[This is the headline over an article just published on the website of Time magazine. The last three questions are as follows:]
Did Scottish officials persuade Al-Megrahi to drop his legal appeal before going home?
With no explanation, Al-Megrahi dropped his appeal against his conviction shortly before he was freed. Some relatives of Lockerbie victims suspect Scottish officials might have persuaded Al-Megrahi to end his appeal — possibly in exchange for a smoother release — perhaps to avoid raising potentially embarrassing questions about the original trial, held in Camp Zeist in the Netherlands in 2001 and 2002. "Most of us [relatives of Lockerbie victims] here feel that there is something extremely murky, which the US and British governments don't want to come out," John Mosey, a British pastor whose 19-year-old daughter died aboard the Pan Am plane, tells Time. Jim Swire, whose 24-year-old daughter was killed in the Lockerbie attack, says Scotland's Justice Secretary Kenny MacAskill did something "very unwise. He went to see Al-Megrahi in prison ... then Al-Megrahi dropped his appeal, and then MacAskill decided to send him home." Swire, who has fought a long campaign to reveal the truth behind the Lockerbie attack, says that suggests possible persuasion. But, so far, there's no proof of any.
Could Al-Megrahi have been innocent?
US Senators are not aiming for a retrial, but they might focus on the controversies surrounding Al-Megrahi's imprisonment. Swire, Mosey, and former UN Secretary General Kofi Annan's envoy to the Lockerbie trial, Austrian law professor Hans Köchler, are among those who have long argued that the trial leading to Al-Megrahi's conviction was deeply flawed. In 2007, the Scottish Criminal Cases Review Commission, a publicly funded body that investigates possible wrongful convictions, issued an 800-page report listing several grounds for an appeal by Al-Megrahi, including inconsistencies in the testimony of the key prosecution witness and the existence of CIA documents about the Swiss-made timer for the bomb, which defense lawyers had not seen. So far, the full report has not been released publicly.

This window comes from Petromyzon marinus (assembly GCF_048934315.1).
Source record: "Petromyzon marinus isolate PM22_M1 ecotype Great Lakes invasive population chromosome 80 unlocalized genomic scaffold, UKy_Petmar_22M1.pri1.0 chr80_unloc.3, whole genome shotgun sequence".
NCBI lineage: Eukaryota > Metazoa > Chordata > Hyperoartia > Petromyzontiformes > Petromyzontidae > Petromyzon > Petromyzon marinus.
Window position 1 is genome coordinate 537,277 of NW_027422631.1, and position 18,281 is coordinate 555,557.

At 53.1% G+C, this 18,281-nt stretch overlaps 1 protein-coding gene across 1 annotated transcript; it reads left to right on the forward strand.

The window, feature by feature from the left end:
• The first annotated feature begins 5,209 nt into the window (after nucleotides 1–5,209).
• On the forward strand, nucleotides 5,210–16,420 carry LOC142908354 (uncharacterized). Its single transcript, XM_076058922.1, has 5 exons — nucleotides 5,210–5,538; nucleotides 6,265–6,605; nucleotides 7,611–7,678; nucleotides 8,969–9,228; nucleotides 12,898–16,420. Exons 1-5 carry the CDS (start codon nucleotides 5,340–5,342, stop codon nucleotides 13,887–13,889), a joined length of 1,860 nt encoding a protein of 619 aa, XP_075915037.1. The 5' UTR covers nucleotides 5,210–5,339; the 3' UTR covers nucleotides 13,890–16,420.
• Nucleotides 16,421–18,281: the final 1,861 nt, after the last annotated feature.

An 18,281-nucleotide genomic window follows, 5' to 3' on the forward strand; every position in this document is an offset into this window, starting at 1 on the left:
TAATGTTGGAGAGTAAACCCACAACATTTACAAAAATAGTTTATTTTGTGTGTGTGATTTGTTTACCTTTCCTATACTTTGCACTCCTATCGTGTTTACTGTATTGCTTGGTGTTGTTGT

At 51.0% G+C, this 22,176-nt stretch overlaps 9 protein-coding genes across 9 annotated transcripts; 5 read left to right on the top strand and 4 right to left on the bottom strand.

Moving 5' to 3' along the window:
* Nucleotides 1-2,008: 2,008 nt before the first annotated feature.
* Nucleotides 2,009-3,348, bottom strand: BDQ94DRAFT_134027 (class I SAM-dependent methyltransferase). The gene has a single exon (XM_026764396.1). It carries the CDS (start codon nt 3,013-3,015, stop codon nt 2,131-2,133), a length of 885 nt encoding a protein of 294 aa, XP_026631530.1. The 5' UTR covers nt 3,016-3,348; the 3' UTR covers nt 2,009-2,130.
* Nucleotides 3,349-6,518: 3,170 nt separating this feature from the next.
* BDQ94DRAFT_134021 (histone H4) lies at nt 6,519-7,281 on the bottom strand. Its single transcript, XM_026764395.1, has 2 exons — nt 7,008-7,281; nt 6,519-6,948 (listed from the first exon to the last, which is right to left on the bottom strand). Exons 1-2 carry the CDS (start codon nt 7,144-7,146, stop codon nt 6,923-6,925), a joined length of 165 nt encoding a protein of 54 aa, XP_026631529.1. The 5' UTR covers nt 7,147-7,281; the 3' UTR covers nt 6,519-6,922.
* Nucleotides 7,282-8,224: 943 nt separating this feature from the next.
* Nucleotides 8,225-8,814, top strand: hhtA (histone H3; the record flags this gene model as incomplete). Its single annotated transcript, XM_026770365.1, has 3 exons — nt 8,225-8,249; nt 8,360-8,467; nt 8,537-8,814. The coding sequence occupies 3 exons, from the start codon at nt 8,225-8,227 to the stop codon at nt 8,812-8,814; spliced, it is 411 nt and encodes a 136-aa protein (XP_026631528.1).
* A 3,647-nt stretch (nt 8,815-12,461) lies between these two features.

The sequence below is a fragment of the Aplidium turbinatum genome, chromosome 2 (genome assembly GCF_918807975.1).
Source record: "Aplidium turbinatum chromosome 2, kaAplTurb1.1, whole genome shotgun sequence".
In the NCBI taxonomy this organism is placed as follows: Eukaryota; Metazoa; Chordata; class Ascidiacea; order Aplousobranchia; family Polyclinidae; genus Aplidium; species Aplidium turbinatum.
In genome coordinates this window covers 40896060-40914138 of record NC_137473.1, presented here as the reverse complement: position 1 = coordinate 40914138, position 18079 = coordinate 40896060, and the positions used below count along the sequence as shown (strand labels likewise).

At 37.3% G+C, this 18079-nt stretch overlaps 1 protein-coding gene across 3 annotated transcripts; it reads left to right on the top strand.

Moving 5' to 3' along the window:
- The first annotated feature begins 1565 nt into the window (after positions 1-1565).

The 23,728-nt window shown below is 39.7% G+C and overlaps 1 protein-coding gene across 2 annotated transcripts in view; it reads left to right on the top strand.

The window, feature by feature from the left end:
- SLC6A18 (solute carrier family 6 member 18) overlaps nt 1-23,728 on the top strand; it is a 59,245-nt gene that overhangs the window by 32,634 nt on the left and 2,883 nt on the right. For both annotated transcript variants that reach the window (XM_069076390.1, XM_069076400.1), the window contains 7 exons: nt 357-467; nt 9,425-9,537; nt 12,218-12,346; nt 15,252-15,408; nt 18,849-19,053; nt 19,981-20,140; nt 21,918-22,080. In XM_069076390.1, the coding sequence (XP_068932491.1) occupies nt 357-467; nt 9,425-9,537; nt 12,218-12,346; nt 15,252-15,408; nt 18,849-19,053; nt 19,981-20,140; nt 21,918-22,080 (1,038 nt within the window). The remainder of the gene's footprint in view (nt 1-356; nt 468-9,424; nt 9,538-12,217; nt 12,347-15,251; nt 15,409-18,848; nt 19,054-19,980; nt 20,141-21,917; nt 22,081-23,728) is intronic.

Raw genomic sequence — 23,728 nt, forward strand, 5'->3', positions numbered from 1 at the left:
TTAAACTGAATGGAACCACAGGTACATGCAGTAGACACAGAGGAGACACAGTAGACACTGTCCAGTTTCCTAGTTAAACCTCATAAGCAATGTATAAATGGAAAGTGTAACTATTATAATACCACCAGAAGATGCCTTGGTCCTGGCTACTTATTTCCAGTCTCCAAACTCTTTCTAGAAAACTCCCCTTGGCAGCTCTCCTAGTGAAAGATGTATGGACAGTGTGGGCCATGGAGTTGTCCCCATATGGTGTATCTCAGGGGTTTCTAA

How is Al-Megrahi still alive?
This is hardly something on which the US Senate will focus, but at least one survivor of the Lockerbie victims is curious as to how Libya's doctors have kept Al-Megrahi alive in Tripoli. Swire, a British medical doctor, says he studied survival rates for cancer patients with conditions similar to Al-Megrahi's and concluded that only about 10% of them could live this long. "He was regarded as hopeless," he says. Al-Megrahi's survival suggests that Libya might have used start-of-the-art medicine on him. "If there is some new technology which has been offered to him it would be good to know," he says. "It is very, very encouraging in terms of medicine." Although surely not so encouraging for those who, predicting his quick demise, sent him home one year ago.